Foods and Seasonal Allergies: Common Questions Answered

February 12, 2016 12:28 pm Published by Leave your thoughts

1) How can fatty fish help with allergy relief?

-Fatty fish (those especially high in omega-3 fatty acids) can be hugely beneficial to dealing with seasonal seafood-809864_1280allergies.  The reason behind this is fairly simple and really comes down to our terrible standard American diet.  We all know that our American diet is insanely unhealthy.  One of these reasons is because our diets are high in omega-6 fatty acids.  Omega-6 fatty acids run down an inflammatory pathway, thereby creating systemic inflammation.  Omega-3 fatty acids run down the anti-inflammatory pathway.  Right now, we eat so poorly that the ratio of omega-6 to omega-3 fatty acids is approximately 40:1, creating wide inflammation within most Americans.  Ideally. that ratio should be closer to 4:1.  Fatty fish have a very high concentration of omega-3 fatty acids and by supplementing a good fish oil into your diet, you can decrease that omega-6 to omega-3 fatty acid ratio.


2) Why do foods such as broccoli, which contain quercetin, are considered ideal for allergy treatment?

-Healthy foods, like broccoli, which is in the brassica family, have many great benefits to them and quercetin is just one.  Quercetin has great properties to them, including anti-inflammatory and vegetables-673181_1280anti-histamine qualities.  Histamine is what causes that itchiness when those seasonal allergies come along.  Seasonal allergies are an immune response to a foreign invader in your system.  This immune response instructs basophils and mast cells to release their histamine, creating that itchy feeling you get in your nose, eyes, and skin.  Seasonal allergies also create an inflammatory response in your body which, as mentioned before, is why the fatty fish oil high in omega-3 fatty acids is beneficial.  Quercetin has that anti-inflammatory quality to it as well.


3) How do fruits rich in vitamin C help keep allergy symptoms at bay?

orange-214873_1280-We can get only so much vitamin C from fruits for it to be beneficial enough to notice a difference when it comes to seasonal allergies.  Supplementing vitamin C to bowel tolerance is the way to go.  Vitamin C also acts as an anti-histamine as well as an anti-inflammatory.  It’s great for strengthening the immune system as well.


4) How can the consumption of garlic help decrease allergic reactions during allergy season?

garlic-1144921_1280-Garlic is a natural anti-microbial and can ward off many illnesses.  In fact, garlic, along with horseradish and a few other ingredients, was used in the 1300s to ward off plague.  Garlic can help control bacteria, virus, fungal, and worm infections.



5) Can probiotics and bacteria found in yogurt really reduce reactions to pollen?

-Our guts are filled with bacteria, preferably the beneficial kind.  This gut flora is one of the main factors in dictating whether we have healthy digestive systems or not.  When we take too many antibiotics, we kill off the good bacteria as well as the bad.  It’s also important to note that 70% of the immune system lives in the gut, so by having a healthy digestive system, we protect our beneficial gut bacteria as well as protect our immune system.  We are so inundated with antibiotics nowadays that many of our gut bacteria is not in a healthy state, thereby rendering our immune systems less effective than it could be.  By supplementing probiotics, we can repopulate our guts with the beneficial bacteria, thereby increasing the strength of our immune system’s ability to deal with seasonal allergies.  Everyone should be taking probiotics these days, especially if you have a history of antibiotic use.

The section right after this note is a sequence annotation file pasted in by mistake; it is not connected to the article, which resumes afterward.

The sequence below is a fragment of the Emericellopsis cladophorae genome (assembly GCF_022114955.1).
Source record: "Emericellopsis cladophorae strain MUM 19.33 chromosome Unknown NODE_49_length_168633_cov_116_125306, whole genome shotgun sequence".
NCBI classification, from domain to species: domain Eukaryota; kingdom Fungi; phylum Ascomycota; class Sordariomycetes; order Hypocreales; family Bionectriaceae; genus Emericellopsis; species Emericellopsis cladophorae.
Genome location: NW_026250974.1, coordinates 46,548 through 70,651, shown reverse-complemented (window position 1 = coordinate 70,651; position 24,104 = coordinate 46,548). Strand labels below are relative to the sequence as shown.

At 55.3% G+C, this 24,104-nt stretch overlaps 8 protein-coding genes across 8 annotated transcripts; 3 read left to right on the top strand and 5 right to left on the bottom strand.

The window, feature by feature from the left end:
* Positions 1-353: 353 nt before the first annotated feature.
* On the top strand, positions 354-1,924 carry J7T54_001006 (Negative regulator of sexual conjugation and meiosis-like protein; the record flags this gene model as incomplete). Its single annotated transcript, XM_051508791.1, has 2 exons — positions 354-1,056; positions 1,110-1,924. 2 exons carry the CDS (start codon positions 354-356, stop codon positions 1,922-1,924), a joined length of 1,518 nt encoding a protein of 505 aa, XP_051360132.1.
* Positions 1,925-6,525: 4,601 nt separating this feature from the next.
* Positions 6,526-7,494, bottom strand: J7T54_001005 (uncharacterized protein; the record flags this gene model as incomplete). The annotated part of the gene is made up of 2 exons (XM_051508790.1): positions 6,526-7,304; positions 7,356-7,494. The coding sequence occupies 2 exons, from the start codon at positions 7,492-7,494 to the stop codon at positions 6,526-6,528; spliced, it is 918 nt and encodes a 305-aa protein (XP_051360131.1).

6) Turmeric is known for its anti-inflammatory properties, how can this be beneficial for someone with allergies?

anti-inflammatory-743044_1280-Turmeric might be one of the most beneficial spices/roots on the planet.  It has a long list of benefits, and one of those is as an anti-inflammatory.  Like I mentioned above, most Americans have systemic inflammation due to their diets.  And, although few clinical trials have been shown benefits (no one is willing to put money into a study if they can’t make money off of it…and there isn’t much money to be made off of turmeric), I’ve seen that if you take enough of it, it can be as effective as aspirin, without any side effects. It is an effective antioxidant, it’s anti-carcinogenic, it’s antimicrobial (benefits stated in garlic question), and of course, it’s anti-inflammatory due to the inhibition of leukotriene formation.  It is quite possibly, the most beneficial natural substance on earth.


— Dr. Matthew Brennecke, MS, ND is a board certified naturopathic doctor practicing at the Rocky Mountain Wellness Clinic in Fort Collins, CO.  He prefers using natural therapies to pharmaceutical medication when possible, so as to limit side effects to treatment and sees a variety of patients with a range of chronic conditions.  He can be reached at, at or on Twitter @RockyDocFOCO


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This post was written by Dr. Brennecke

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